Indigenous-led SupplyAus Holdings acquires pioneering Brisbane coffee brand Aromas

Indigenous-led SupplyAus Holdings acquires pioneering Brisbane coffee brand Aromas

Photo: Aromas

Aromas Coffee Roasters, a brand that arguably founded the coffee culture of Brisbane in the 1980s, has been bought by local Indigenous-owned company SupplyAus Holdings in a deal that could see the business expand beyond the Queensland market.

While financial details of the acquisition have not been disclosed, SupplAus says the deal was supported by the largest loan ever approved to an Indigenous business by Westpac Banking Corporation (ASX: WBC).

The Brisbane-based SupplyAus, which was co-founded in 2018 by Adam Williams and Shawn Andrews, plans to grow Aromas’ existing base of more than 300 wholesale customers via an expansion plan that includes international ambitions.

Aromas was founded by Chris Bryant and Robyn Horley more than four decades ago and has weathered the highs and lows of business since then. The business established its first café on Hale Street in Paddington, growing to a chain of 14 cafes at its peak in the 1980s. Despite a brief period of administration in the late 1990s, the brand has endured.

Williams tells Business News Australia that the acquisition delivers ‘a legacy business’ to SupplyAus that offers a platform to both grow the business and elevate the Indigenous company’s corporate profile.

“We’ve looked at a number of potential acquisitions over the past year and Aromas just made sense,” says Williams. “We just love the space.”

SupplyAus co-founder Adam Williams.
SupplyAus co-founder Adam Williams.

 

SupplyAus already has its own established coffee brand, Dhuwa Coffee, which was one of the company’s first brands and is now sold through about 900 Woolworths stores nationally.

SupplyAus plans to integrate some operations within its coffee portfolio with Dhuwa Coffee remaining a consumer-facing product and Aromas expanding further into the wholesale coffee space.

“Aromas has more than 300 customers with most of them based in regional Queensland,” says Williams.

“It has next to nothing outside of Queensland and that is one of the opportunities for us to take the brand national. That’s something we are good at with the rest of our brands, so to be able to roll that through with Aromas is something we are looking forward to.”

SupplyAus is also exploring opportunities to establish its own Aromas cafes and align these with its founding commitment to Indigenous employment.

“That’s our wider goal,” says Williams.

Among initiatives in train by SupplyAus is a joint venture with Maleny Dairies to bring a new iced coffee to market that Williams hopes to gain international exposure in 2032.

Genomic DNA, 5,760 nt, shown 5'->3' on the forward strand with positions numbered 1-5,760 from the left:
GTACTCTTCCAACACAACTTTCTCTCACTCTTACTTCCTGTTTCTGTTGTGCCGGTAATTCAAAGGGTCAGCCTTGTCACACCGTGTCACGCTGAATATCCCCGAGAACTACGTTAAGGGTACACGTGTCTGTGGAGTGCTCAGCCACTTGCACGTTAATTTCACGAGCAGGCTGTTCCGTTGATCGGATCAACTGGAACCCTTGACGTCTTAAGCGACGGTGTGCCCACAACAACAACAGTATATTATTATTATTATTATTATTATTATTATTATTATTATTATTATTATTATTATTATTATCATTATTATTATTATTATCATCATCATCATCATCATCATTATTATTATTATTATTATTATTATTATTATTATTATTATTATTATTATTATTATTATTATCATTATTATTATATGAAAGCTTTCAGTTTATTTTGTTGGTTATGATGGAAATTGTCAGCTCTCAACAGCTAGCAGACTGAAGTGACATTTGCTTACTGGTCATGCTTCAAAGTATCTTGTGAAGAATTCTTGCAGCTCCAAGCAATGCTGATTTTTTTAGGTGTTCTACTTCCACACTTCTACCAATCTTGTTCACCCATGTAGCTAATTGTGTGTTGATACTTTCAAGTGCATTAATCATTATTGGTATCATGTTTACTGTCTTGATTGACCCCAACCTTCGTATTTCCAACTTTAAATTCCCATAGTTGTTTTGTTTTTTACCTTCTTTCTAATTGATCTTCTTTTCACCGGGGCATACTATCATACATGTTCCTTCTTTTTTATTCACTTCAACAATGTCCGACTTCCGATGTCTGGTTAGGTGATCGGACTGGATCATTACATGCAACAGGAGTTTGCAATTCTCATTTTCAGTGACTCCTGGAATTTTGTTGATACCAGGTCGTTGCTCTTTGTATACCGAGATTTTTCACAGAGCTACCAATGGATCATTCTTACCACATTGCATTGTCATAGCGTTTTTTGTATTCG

“We are going to push and fight all the way to be the coffee brand at the Olympics in Brisbane,” says Williams. “That’s number one on our radar and it was a big reason for our purchase. I can think of nothing better than the oldest roastery pairing up with probably our best dairy to have the dairy segment covered for the Olympics.”

Aromas Coffee Roasters joins the growing SupplyAus stable of brands that also include Bunji Workwear, SupplyAus Medical and Jingeri Office National.

SupplyAus was founded by Williams, a Wiradjuri man, and Andrews, a descendant of the Mununjali people, as a wholly Indigenous-owned and run business. It’s core operations involve the provision of supply solutions to corporate and government clients.

“We started the business with $800,” says Williams. “When we established SupplyAus, we decided to change the paradigm of what people thought an Indigenous business was - that we didn’t have to partner with larger non-Indigenous corporates to be able to deliver.”

Williams says Indigenous businesses often find themselves in a ‘fight for legitimacy’ and that they are more likely to confront issues of a lack of trust in the corporate sector. It’s an attitude that SupplyAus is looking to change.

“Companies that have decided to do it differently, like Woolworths and Westpac, are going to reap the rewards because we are pretty loyal to people that give us a go,” says Williams.

The SupplyAus business gathered steam during the pandemic, driven by necessity and a reputation for delivery.

“When COVID hit, a lot of the bigger corporates didn’t have any stock to supply, and people had to deal with us, whether they trusted us or not, because they didn’t have any option.”

Among the company’s notable successes during the period was landing 120 tonnes of hand sanitiser in Australia for Woolworths within four days.

Williams says the growth of SupplyAus is delivering knock-on benefits for Indigenous communities. Through its Jingeri Office National franchise, the company is supporting a community initiative that currently supplies about 1,500 Indigenous children with school packs a year for their first day of school.  SupplyAus Medical, which supplies hand sanitiser, masks and gloves, also undertakes separate initiatives for Indigenous communities.

Williams sees the Aromas acquisition as a major step to inspire other Indigenous entrepreneurs to have a go.

“This acquisition will power conversations about Indigenous business and reconciliation, changing the way Indigenous people and culture are viewed in this country,” he says.

“Buying a legacy brand like Aromas shows Indigenous kids and young people that even the biggest brands are within our reach.”

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